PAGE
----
Individual built-in microphones may be identified by a combination of a data source description’s location property (upper, lower) and orientation property (front, back, and so on). Apps may set a preferred data source by using the setPreferredDataSource:error: method of an AVAudioSessionPortDescription object.

Setting a Preferred Polar Pattern

Some iOS devices support configuring microphone polar patterns for some of the built-in microphones. A microphone’s polar pattern defines its sensitivity to sound relative to the direction of the sound source. Current-generation iPhones support setting the preferred polar pattern for the front and back built-in microphones. Available patterns are returned using the supportedPolarPatterns property of a data source description object. This property returns either an array of supported polar patterns for the data source, such as cardioid or omnidirectional, or nil when no selectable patterns are available. If the data source has a number of supported polar patterns, you can set the preferred polar pattern by using the data source description’s setPreferredPolarPattern:error: method.

Putting It All Together

The following code provides a simple example illustrating how to select a particular microphone and set its polar pattern.

// Preferred Mic = Front, Preferred Polar Pattern = Cardioid
let preferredMicOrientation = AVAudioSessionOrientationFront
let preferredPolarPattern = AVAudioSessionPolarPatternCardioid
// Retrieve your configured and activated audio session
let session = AVAudioSession.sharedInstance()
// Get available inputs
guard let inputs = session.availableInputs else { return }
// Find built-in mic
guard let builtInMic = inputs.first(where: {
    $0.portType == AVAudioSessionPortBuiltInMic
}) else { return }
// Find the data source at the specified orientation
guard let dataSource = builtInMic.dataSources?.first (where: {
    $0.orientation == preferredMicOrientation
}) else { return }
// Set data source's polar pattern
do {
    try dataSource.setPreferredPolarPattern(preferredPolarPattern)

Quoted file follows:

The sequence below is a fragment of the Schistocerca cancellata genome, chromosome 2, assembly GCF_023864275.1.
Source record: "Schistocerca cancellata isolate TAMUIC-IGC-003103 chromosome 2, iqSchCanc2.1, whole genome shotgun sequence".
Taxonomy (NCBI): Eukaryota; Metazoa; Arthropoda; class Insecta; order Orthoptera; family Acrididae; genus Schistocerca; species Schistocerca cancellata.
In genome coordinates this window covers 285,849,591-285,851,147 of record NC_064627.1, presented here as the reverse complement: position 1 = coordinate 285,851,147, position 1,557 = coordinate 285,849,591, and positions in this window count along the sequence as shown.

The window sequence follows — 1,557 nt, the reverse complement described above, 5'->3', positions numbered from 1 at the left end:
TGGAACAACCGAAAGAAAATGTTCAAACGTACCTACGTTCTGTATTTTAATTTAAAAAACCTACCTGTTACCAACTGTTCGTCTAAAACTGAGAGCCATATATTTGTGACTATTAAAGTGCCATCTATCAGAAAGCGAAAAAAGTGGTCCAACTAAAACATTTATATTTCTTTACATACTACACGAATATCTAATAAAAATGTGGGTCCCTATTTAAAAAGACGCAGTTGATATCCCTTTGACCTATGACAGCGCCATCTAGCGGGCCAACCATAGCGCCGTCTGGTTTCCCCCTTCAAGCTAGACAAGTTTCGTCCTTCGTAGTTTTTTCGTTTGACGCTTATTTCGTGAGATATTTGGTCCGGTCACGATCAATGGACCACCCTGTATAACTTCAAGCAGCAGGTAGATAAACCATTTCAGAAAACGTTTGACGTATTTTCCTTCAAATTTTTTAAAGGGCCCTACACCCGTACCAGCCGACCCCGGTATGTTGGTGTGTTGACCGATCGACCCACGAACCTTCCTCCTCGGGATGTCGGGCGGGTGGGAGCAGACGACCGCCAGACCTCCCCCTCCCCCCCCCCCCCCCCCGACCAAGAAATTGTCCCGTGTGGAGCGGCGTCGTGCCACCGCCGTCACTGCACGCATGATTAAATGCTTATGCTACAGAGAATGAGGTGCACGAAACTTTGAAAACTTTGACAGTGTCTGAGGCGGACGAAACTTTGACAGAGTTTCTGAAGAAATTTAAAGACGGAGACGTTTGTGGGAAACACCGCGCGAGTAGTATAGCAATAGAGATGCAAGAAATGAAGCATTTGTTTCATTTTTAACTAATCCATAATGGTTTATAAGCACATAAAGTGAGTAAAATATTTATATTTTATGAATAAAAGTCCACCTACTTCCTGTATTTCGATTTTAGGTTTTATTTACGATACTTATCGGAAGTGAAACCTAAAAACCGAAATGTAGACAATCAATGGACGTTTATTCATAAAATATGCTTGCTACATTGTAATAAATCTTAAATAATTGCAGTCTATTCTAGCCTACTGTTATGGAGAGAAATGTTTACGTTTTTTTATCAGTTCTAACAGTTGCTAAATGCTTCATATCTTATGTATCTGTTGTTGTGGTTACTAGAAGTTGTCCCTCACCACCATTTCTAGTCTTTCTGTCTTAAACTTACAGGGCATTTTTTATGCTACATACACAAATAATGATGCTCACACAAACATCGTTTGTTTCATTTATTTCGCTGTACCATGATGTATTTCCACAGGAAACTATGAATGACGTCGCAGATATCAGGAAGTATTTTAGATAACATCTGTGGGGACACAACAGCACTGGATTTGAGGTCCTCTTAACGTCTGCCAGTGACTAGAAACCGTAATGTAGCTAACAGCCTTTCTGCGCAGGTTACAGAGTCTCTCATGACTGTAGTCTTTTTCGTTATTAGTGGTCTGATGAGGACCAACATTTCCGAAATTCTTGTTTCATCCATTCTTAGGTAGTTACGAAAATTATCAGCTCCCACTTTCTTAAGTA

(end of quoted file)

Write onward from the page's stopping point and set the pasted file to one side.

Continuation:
} catch let error as NSError {
    print("Unable to preferred polar pattern: \(error.localizedDescription)")
// Set the data source as the input's preferred data source
do {
    try builtInMic.setPreferredDataSource(dataSource)
} catch let error as NSError {
    print("Unable to preferred dataSource: \(error.localizedDescription)")
// Set the built-in mic as the preferred input
// This call will be a no-op if already selected
do {
    try session.setPreferredInput(builtInMic)
} catch let error as NSError {
    print("Unable to preferred input: \(error.localizedDescription)")
// Print Active Configuration
session.currentRoute.inputs.forEach { portDesc in
    print("Port: \(portDesc.portType)")
    if let ds = portDesc.selectedDataSource {
        print("Name: \(ds.dataSourceName)")
        print("Polar Pattern: \(ds.selectedPolarPattern ?? "[none]")")

Running this code on an iPhone 6s produces the following console output:

Port: MicrophoneBuiltIn
Name: Front
Polar Pattern: Cardioid

Running Your App in Simulator

When you add audio session support to your app, you can run your app in Simulator or on a device. However, Simulator does not simulate most interactions between audio sessions in different processes or audio route changes. When running your app in Simulator, you cannot:

Because of the characteristics of Simulator, you may want to conditionalize your code to allow partial testing in Simulator. Listing 5-2 shows how to do this.

Listing 5-2  Using a conditional compilation block

#if arch(i386) || arch(x86_64)
    // Execute subset of code that works in the Simulator
    // Execute device-only code as well as the other code